What the Consensus Got Wrong About The Guardian Firing of Cartoonist Steve Bell

Let’s start with what The Guardian got wrong – the Steve Bell cartoon was anti-Bibi, not antisemitic.

The solution to Israeli’s problem, if there is one, will require a deft and diplomatic negotiator. Netanyahu is not that man, he is a warrior not known for finesse. Steve Bell shows that by picturing Netanyahu attempting a delicate operation while being hampered with his soldier attitude (boxing gloves).

© Steve Bell

The Guardian editor(s) saw the image evoking “a pound of flesh” trope and rejected the submission. Bell objected publicly. Days later The Guardian wished Steve well and ended the contract between the paper and the cartoonist.

Then came the headlines:

Guardian cartoonist fired over accusation of anti-Semitism.

Guardian cartoonist Steve Bell axed over ‘antisemitic’ drawing of Netanyahu.

Guardian cartoonist Steve Bell ‘sacked’ for ‘antisemitic’ drawing.

The Guardian fires longtime cartoonist after allegations of antisemitic imagery.

The Guardian fires cartoonist over Netanyahu depiction.

Guardian cartoonist Steve Bell and editor-in-chief Katharine Viner.
Pictures: Youtube/The Cartoon Museum (left), David Levene/The Guardian (right)

But it wasn’t the cartoon that got Bell fired, it was Bell taking his objection with the paper’s action to the public on social media. Steve Bell has admitted to increasingly strained relations with the paper his cartoons had appeared in for forty years. He decided that this one was the hill he would die on, admitting it was him bringing his spat with The Guardian into the open, not his cartoon, that led to his dismissal:

Bell told Press Gazette he had been “asking for trouble” by posting last week’s Netanyahu cartoon on Twitter: “I should have known better, really.”

He added: “The Guardian don’t like having their editorial processes discussed in the open.”

The Guardian has refused comment. Steve Bell, on the other hand, consented to a Press Gazette interview.

4 thoughts on “What the Consensus Got Wrong About The Guardian Firing of Cartoonist Steve Bell

  1. It’s just not a very good cartoon. In boxing, you wear gloves to limit the harm to your opponent. If Netanyahu is trying to undertake a difficult operation (on… himself, apparently?) while wearing boxing gloves, the obvious solution would be to take the gloves off (i.e. get more violent) — which I don’t think Bell is actually advocating.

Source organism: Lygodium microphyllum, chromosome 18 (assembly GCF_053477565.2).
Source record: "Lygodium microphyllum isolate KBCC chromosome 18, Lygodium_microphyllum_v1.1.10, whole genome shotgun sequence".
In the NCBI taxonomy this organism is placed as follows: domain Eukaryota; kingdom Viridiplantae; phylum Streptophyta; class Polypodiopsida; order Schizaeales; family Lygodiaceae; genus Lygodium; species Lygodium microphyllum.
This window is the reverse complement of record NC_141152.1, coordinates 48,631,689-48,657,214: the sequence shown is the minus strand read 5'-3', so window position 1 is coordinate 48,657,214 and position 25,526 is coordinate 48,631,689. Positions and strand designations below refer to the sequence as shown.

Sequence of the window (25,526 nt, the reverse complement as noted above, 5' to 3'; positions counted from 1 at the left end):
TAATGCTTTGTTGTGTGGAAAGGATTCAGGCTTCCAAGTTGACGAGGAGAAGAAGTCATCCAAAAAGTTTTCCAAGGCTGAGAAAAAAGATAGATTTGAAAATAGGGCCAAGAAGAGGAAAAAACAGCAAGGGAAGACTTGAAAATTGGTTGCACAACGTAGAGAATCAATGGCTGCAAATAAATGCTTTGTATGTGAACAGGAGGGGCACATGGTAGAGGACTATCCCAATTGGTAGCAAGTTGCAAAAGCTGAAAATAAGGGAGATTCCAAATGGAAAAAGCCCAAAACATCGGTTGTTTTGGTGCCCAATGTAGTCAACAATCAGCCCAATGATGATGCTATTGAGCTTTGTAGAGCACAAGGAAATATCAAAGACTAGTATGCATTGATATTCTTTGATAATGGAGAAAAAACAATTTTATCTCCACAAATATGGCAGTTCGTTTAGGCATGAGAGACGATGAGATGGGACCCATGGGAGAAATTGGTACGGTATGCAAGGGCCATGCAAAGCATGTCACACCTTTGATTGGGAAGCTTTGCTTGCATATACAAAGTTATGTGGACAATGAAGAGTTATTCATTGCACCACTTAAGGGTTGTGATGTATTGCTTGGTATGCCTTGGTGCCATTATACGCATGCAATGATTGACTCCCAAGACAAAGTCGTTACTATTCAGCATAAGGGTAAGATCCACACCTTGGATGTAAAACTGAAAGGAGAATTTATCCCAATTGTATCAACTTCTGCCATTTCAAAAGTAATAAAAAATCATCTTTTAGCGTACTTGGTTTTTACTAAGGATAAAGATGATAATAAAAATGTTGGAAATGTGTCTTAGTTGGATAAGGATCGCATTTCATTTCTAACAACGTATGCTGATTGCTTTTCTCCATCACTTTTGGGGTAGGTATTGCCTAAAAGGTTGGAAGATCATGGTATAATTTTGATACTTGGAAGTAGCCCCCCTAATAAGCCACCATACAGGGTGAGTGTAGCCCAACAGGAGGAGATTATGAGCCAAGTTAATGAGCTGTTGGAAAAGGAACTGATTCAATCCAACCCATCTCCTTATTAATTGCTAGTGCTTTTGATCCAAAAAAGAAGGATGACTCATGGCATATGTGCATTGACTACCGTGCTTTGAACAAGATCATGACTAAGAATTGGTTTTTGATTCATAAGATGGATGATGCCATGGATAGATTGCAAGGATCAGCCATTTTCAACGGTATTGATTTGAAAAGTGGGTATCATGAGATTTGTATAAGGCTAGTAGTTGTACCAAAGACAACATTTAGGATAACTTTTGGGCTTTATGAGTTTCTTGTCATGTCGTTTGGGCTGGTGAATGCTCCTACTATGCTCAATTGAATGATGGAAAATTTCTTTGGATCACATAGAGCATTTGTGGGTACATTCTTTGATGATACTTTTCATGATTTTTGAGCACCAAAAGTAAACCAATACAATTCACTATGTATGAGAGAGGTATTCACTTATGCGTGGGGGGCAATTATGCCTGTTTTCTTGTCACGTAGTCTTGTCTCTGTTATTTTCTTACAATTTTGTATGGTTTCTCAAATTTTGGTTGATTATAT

The “after David Levine” note, apparently intended to evoke the “LBJ scar” cartoon, is even weirder — is Bibi trying to operate on his own scar? While wearing boxing gloves? What does that even mean? (Also, how many people are going to read “after David Levine” and immediately think “ah, of course, the famous cartoon of LBJ with a Vietnam-shaped scar”? And how many of those people live in the UK?)

    Since the imagery is so bizarre and confusing, it’s not surprising that the editorial staff misinterpreted it so badly.

    What the cartoon really shows, I think, is how difficult it can be to convey subtle and nuanced commentary on complex issues in a visual medium — which makes it even more impressive that cartoonists around the world (whose names are not Steve Bell) do this successfully day in and day out.

    1. I read the interview and learned the source of the scalpel and the improbable pose: Rembrandt, apparently. It’s as if Bell set out to draw a cartoon with no purpose other than to “baffle the critics” and perhaps tweak his editor. But Bell is no Joyce, and despite all its erudite sources, the cartoon is more garbage pizza than bourgignon.

    2. boxers wear gloves to protect the their own hands, not their opponent. The skull has a much more rigorous bone density and structural matrix than the nimble Chains of small bones that combine to form the hand.
      However, I have no clue who David Levine is which supports your other point

  2. Hamas is an evil terrorist organization and should be wiped out.

    Netanyahu is also a terrible human being, and there is nothing anti-Semitic about saying so. Israel is not exempt from criticism.

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